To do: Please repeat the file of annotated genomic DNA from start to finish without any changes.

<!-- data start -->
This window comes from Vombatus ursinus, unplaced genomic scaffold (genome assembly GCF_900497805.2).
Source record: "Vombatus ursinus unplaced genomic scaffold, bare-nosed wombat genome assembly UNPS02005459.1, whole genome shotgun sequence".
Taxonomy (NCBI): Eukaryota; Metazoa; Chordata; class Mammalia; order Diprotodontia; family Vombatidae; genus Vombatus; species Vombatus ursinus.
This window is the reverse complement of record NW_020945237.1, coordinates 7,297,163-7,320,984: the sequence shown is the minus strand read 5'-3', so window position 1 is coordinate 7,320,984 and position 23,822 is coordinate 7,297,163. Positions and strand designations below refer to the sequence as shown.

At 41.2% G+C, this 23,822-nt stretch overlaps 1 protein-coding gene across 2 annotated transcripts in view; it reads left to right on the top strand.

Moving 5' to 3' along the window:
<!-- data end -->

This window comes from Vombatus ursinus, unplaced genomic scaffold (genome assembly GCF_900497805.2).
Source record: "Vombatus ursinus unplaced genomic scaffold, bare-nosed wombat genome assembly UNPS02005459.1, whole genome shotgun sequence".
Taxonomy (NCBI): Eukaryota; Metazoa; Chordata; class Mammalia; order Diprotodontia; family Vombatidae; genus Vombatus; species Vombatus ursinus.
This window is the reverse complement of record NW_020945237.1, coordinates 7,297,163-7,320,984: the sequence shown is the minus strand read 5'-3', so window position 1 is coordinate 7,320,984 and position 23,822 is coordinate 7,297,163. Positions and strand designations below refer to the sequence as shown.

At 41.2% G+C, this 23,822-nt stretch overlaps 1 protein-coding gene across 2 annotated transcripts in view; it reads left to right on the top strand.

Moving 5' to 3' along the window: